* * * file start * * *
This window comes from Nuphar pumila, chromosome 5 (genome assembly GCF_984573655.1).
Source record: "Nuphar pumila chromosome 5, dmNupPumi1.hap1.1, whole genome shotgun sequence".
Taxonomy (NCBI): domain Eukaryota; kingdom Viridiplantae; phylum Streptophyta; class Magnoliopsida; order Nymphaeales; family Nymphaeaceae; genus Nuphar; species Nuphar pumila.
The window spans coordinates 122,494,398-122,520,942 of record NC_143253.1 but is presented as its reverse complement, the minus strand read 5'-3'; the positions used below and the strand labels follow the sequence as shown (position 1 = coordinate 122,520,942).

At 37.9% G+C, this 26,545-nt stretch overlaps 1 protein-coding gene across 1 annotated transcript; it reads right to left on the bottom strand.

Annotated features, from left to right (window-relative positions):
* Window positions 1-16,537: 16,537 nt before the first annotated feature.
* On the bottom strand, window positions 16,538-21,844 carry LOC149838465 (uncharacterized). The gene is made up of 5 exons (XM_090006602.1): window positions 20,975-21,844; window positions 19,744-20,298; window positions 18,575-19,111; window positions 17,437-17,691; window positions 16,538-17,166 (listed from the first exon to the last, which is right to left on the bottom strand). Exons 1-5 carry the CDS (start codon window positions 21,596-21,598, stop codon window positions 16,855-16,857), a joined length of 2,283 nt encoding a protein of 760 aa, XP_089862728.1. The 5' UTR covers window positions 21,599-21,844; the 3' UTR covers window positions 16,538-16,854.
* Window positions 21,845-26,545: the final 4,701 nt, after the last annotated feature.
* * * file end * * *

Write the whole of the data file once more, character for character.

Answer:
This window comes from Nuphar pumila, chromosome 5 (genome assembly GCF_984573655.1).
Source record: "Nuphar pumila chromosome 5, dmNupPumi1.hap1.1, whole genome shotgun sequence".
Taxonomy (NCBI): domain Eukaryota; kingdom Viridiplantae; phylum Streptophyta; class Magnoliopsida; order Nymphaeales; family Nymphaeaceae; genus Nuphar; species Nuphar pumila.
The window spans coordinates 122,494,398-122,520,942 of record NC_143253.1 but is presented as its reverse complement, the minus strand read 5'-3'; the positions used below and the strand labels follow the sequence as shown (position 1 = coordinate 122,520,942).

At 37.9% G+C, this 26,545-nt stretch overlaps 1 protein-coding gene across 1 annotated transcript; it reads right to left on the bottom strand.

Annotated features, from left to right (window-relative positions):
* Window positions 1-16,537: 16,537 nt before the first annotated feature.
* On the bottom strand, window positions 16,538-21,844 carry LOC149838465 (uncharacterized). The gene is made up of 5 exons (XM_090006602.1): window positions 20,975-21,844; window positions 19,744-20,298; window positions 18,575-19,111; window positions 17,437-17,691; window positions 16,538-17,166 (listed from the first exon to the last, which is right to left on the bottom strand). Exons 1-5 carry the CDS (start codon window positions 21,596-21,598, stop codon window positions 16,855-16,857), a joined length of 2,283 nt encoding a protein of 760 aa, XP_089862728.1. The 5' UTR covers window positions 21,599-21,844; the 3' UTR covers window positions 16,538-16,854.
* Window positions 21,845-26,545: the final 4,701 nt, after the last annotated feature.